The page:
The Next Chapter in Union Pacific’s Carload Slump

In the week ending May 21, Union Pacific’s total railcars declined by 13.5% YoY to ~86,000 units, which was down from ~99,000 units one year previously.

Samuel Prince - Author

Jun. 10 2016, Updated 10:04 a.m. ET

uploads///UNP Carloads


Union Pacific (UNP) competes with Berkshire Hathaway’s BNSF Railway (BRK-B) in the western United States. In the week ending May 21, UNP’s total railcars declined by 13.5% YoY (year-over-year) to ~86,000 units, which was down from ~99,000 units one year previously.

Railcars excluding coal and coke railcars declined by 6.5% during the week. Overall, UNP’s fall in total railcars was higher than the ~10.6% fall in reporting US railroads’ railcars.

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Why coal carloads matter

Union Pacific’s combined coal and coke carloads declined by roughly 33% in the latest reported week of 2016, on a year-over-year basis. The company moved ~18,000 coal and coke carloads in the week ending May 21, 2016, as compared to ~27,000 units one year previously. UNP also recorded a decline of 22% in coal revenues for 2015, and coal’s share of the company’s revenues was almost 16% in 2015.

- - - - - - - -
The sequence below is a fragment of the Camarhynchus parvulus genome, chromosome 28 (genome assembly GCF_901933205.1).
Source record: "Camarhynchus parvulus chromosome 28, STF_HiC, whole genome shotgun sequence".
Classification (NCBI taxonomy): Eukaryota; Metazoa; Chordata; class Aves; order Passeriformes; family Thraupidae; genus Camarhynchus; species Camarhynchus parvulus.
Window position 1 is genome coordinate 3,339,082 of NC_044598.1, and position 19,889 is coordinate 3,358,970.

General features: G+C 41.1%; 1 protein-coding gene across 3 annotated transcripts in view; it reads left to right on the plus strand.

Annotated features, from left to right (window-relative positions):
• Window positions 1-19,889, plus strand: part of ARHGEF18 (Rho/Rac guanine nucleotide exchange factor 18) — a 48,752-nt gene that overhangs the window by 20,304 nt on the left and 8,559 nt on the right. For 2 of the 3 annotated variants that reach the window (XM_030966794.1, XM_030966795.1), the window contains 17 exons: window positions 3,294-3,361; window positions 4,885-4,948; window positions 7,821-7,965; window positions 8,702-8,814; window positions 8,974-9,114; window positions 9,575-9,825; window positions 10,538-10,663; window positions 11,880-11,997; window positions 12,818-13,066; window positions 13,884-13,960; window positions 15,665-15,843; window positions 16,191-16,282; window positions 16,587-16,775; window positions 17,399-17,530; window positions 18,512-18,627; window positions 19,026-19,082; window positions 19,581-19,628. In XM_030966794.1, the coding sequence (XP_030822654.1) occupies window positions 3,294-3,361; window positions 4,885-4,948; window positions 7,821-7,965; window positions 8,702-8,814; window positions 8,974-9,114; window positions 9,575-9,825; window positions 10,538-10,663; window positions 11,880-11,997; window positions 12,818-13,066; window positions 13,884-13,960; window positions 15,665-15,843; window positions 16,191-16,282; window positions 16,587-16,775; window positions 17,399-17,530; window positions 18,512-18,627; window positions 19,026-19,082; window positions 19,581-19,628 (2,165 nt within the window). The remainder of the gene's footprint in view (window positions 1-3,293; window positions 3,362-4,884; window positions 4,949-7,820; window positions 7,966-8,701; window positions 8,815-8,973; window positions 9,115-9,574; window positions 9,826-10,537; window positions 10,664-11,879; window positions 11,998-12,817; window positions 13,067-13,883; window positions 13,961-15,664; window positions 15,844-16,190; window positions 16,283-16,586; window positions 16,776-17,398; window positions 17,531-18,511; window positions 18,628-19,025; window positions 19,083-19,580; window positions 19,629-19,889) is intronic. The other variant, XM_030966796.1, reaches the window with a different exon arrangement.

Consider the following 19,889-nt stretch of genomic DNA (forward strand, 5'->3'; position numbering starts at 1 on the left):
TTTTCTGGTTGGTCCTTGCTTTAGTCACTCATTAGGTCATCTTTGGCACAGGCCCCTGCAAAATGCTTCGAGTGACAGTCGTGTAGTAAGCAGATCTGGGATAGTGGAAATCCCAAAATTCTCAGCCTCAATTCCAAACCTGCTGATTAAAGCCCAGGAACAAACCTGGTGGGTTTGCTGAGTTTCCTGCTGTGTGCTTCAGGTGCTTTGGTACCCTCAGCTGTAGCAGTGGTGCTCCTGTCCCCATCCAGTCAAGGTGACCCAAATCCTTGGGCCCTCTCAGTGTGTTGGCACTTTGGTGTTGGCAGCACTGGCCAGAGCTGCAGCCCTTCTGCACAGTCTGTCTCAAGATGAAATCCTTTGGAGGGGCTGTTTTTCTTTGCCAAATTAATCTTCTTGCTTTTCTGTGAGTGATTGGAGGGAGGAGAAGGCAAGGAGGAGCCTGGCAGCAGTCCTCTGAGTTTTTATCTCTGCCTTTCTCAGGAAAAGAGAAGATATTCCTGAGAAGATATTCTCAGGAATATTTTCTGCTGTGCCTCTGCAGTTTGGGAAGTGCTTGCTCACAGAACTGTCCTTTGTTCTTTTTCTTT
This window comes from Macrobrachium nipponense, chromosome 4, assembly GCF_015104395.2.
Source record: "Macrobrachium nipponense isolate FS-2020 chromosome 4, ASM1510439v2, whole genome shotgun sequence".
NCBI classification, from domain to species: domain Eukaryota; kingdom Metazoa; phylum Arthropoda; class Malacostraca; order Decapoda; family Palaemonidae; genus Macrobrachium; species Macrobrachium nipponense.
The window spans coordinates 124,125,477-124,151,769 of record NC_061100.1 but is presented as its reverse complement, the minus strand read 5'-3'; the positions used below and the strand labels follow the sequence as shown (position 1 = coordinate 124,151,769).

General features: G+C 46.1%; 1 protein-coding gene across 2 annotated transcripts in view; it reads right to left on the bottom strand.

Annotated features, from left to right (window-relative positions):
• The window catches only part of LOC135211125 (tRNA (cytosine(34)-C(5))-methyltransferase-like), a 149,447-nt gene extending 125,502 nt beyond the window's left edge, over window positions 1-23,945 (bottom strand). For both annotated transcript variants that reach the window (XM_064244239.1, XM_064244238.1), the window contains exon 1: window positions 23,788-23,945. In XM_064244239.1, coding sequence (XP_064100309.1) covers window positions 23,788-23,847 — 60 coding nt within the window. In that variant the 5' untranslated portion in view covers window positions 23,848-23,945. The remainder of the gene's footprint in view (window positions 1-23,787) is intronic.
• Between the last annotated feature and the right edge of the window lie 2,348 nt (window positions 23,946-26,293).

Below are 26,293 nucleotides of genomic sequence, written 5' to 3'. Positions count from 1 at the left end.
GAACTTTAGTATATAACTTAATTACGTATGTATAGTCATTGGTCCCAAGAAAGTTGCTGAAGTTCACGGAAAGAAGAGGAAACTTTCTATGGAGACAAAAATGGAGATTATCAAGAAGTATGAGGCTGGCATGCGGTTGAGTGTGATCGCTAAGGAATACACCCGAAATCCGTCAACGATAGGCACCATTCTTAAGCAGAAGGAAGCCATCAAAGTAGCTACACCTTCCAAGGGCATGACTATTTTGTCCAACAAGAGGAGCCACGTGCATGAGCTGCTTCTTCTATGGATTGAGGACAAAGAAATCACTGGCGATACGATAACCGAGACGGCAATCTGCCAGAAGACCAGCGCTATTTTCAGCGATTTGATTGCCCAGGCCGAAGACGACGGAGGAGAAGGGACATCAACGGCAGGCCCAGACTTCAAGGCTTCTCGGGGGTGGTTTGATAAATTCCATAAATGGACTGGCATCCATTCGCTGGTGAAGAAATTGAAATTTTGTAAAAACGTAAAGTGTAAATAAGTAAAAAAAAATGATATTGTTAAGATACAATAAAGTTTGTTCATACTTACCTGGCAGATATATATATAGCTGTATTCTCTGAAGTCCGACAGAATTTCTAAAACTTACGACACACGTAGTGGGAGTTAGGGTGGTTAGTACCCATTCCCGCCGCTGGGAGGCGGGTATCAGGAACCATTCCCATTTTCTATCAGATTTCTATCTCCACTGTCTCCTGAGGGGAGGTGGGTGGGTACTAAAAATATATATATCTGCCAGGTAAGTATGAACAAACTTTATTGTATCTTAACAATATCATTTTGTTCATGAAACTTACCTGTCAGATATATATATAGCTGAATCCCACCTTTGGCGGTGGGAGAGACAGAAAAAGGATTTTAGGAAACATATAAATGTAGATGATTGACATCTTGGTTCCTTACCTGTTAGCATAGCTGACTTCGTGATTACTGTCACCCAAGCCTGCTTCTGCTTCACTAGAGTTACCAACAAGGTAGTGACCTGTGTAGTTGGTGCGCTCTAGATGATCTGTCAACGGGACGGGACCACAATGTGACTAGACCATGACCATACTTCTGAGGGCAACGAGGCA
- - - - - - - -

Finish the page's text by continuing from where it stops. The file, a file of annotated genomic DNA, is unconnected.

UNP’s coal revenues depend on coal shipments originating in the Southern Powder River Basin, or PRB. According to the US government, PRB production has declined over the past few years, mainly due to recession and competition from natural gas. PRB coal output is expected to fall significantly in 2016—for the first time since 1998. Competition from natural gas due to low natural gas prices has been one of the main factors affecting coal output recently.

Major coal producers operating in that area, such as Alliance Resource Partner (ARLP), Peabody Energy (BTU), and CONSOL Energy (CNX), are facing significant coal demand headwinds in 2016. BTU filed Chapter 11 bankruptcy in the US on April 13.

Investors might consider the iShares Global Industrials ETF (EXI) for exposure to US railroads. All US-originated Class I railroads are included in the portfolio holdings of EXI.

Commodity groups

Commodities that ended the week of May 21 in the green zone include the following:

  • grain
  • non-metallic minerals
  • stone, clay, and glass products

Commodities ending the week in the red zone were farm products except grain, motor vehicles and equipment, crushed stone, gravel and sand, primary forest products, and petroleum products.

Now let’s look at UNP’s intermodal traffic.


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